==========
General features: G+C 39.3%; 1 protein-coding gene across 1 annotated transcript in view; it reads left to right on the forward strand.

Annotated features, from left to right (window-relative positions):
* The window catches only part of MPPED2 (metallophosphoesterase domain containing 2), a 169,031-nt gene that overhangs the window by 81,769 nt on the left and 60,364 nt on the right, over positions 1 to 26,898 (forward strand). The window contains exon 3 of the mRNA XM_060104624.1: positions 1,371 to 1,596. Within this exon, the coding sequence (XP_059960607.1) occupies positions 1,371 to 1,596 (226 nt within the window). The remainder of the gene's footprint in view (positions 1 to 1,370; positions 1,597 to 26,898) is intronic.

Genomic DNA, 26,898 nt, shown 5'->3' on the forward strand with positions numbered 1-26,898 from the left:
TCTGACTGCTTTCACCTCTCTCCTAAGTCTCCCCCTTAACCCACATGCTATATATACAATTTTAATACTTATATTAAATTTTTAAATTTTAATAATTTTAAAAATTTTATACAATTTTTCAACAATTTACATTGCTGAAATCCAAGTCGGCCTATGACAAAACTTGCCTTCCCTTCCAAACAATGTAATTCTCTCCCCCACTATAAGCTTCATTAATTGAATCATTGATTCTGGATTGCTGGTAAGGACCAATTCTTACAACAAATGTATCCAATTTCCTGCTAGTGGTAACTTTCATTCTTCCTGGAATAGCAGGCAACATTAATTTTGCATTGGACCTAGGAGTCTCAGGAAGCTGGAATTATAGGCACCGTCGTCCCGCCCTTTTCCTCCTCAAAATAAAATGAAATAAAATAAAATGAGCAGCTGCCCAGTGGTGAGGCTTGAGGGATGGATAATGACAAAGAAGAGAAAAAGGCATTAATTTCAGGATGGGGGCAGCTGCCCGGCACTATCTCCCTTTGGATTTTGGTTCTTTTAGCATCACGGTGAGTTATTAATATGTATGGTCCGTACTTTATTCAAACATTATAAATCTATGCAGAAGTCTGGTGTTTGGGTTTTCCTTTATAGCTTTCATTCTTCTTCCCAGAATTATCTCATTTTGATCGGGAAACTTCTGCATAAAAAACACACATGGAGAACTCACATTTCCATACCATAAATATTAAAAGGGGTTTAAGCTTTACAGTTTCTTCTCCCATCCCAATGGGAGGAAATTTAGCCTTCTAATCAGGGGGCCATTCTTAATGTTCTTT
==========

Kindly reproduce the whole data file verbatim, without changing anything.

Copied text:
General features: G+C 39.3%; 1 protein-coding gene across 1 annotated transcript in view; it reads left to right on the forward strand.

Annotated features, from left to right (window-relative positions):
* The window catches only part of MPPED2 (metallophosphoesterase domain containing 2), a 169,031-nt gene that overhangs the window by 81,769 nt on the left and 60,364 nt on the right, over positions 1 to 26,898 (forward strand). The window contains exon 3 of the mRNA XM_060104624.1: positions 1,371 to 1,596. Within this exon, the coding sequence (XP_059960607.1) occupies positions 1,371 to 1,596 (226 nt within the window). The remainder of the gene's footprint in view (positions 1 to 1,370; positions 1,597 to 26,898) is intronic.

Genomic DNA, 26,898 nt, shown 5'->3' on the forward strand with positions numbered 1-26,898 from the left:
TCTGACTGCTTTCACCTCTCTCCTAAGTCTCCCCCTTAACCCACATGCTATATATACAATTTTAATACTTATATTAAATTTTTAAATTTTAATAATTTTAAAAATTTTATACAATTTTTCAACAATTTACATTGCTGAAATCCAAGTCGGCCTATGACAAAACTTGCCTTCCCTTCCAAACAATGTAATTCTCTCCCCCACTATAAGCTTCATTAATTGAATCATTGATTCTGGATTGCTGGTAAGGACCAATTCTTACAACAAATGTATCCAATTTCCTGCTAGTGGTAACTTTCATTCTTCCTGGAATAGCAGGCAACATTAATTTTGCATTGGACCTAGGAGTCTCAGGAAGCTGGAATTATAGGCACCGTCGTCCCGCCCTTTTCCTCCTCAAAATAAAATGAAATAAAATAAAATGAGCAGCTGCCCAGTGGTGAGGCTTGAGGGATGGATAATGACAAAGAAGAGAAAAAGGCATTAATTTCAGGATGGGGGCAGCTGCCCGGCACTATCTCCCTTTGGATTTTGGTTCTTTTAGCATCACGGTGAGTTATTAATATGTATGGTCCGTACTTTATTCAAACATTATAAATCTATGCAGAAGTCTGGTGTTTGGGTTTTCCTTTATAGCTTTCATTCTTCTTCCCAGAATTATCTCATTTTGATCGGGAAACTTCTGCATAAAAAACACACATGGAGAACTCACATTTCCATACCATAAATATTAAAAGGGGTTTAAGCTTTACAGTTTCTTCTCCCATCCCAATGGGAGGAAATTTAGCCTTCTAATCAGGGGGCCATTCTTAATGTTCTTT